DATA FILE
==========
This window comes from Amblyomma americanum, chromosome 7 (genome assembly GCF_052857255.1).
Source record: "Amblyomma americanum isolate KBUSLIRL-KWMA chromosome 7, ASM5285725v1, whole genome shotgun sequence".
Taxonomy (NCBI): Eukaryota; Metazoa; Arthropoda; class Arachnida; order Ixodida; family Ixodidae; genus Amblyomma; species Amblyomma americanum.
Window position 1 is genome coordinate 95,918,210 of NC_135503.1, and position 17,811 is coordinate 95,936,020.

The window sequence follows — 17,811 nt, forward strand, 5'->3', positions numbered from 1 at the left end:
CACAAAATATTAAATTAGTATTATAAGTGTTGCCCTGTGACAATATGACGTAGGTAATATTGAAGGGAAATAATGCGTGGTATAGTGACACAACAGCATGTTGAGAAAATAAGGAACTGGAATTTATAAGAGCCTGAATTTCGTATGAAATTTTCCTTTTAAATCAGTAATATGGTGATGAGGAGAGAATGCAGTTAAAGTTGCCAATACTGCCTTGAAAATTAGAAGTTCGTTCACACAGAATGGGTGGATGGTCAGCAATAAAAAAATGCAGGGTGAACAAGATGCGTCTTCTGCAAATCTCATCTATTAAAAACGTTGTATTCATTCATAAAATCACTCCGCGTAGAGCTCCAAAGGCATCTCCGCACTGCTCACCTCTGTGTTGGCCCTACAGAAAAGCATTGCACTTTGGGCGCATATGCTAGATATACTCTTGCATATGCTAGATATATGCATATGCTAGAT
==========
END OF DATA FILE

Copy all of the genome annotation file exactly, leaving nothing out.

This window comes from Amblyomma americanum, chromosome 7 (genome assembly GCF_052857255.1).
Source record: "Amblyomma americanum isolate KBUSLIRL-KWMA chromosome 7, ASM5285725v1, whole genome shotgun sequence".
Taxonomy (NCBI): Eukaryota; Metazoa; Arthropoda; class Arachnida; order Ixodida; family Ixodidae; genus Amblyomma; species Amblyomma americanum.
Window position 1 is genome coordinate 95,918,210 of NC_135503.1, and position 17,811 is coordinate 95,936,020.

The window sequence follows — 17,811 nt, forward strand, 5'->3', positions numbered from 1 at the left end:
CACAAAATATTAAATTAGTATTATAAGTGTTGCCCTGTGACAATATGACGTAGGTAATATTGAAGGGAAATAATGCGTGGTATAGTGACACAACAGCATGTTGAGAAAATAAGGAACTGGAATTTATAAGAGCCTGAATTTCGTATGAAATTTTCCTTTTAAATCAGTAATATGGTGATGAGGAGAGAATGCAGTTAAAGTTGCCAATACTGCCTTGAAAATTAGAAGTTCGTTCACACAGAATGGGTGGATGGTCAGCAATAAAAAAATGCAGGGTGAACAAGATGCGTCTTCTGCAAATCTCATCTATTAAAAACGTTGTATTCATTCATAAAATCACTCCGCGTAGAGCTCCAAAGGCATCTCCGCACTGCTCACCTCTGTGTTGGCCCTACAGAAAAGCATTGCACTTTGGGCGCATATGCTAGATATACTCTTGCATATGCTAGATATATGCATATGCTAGAT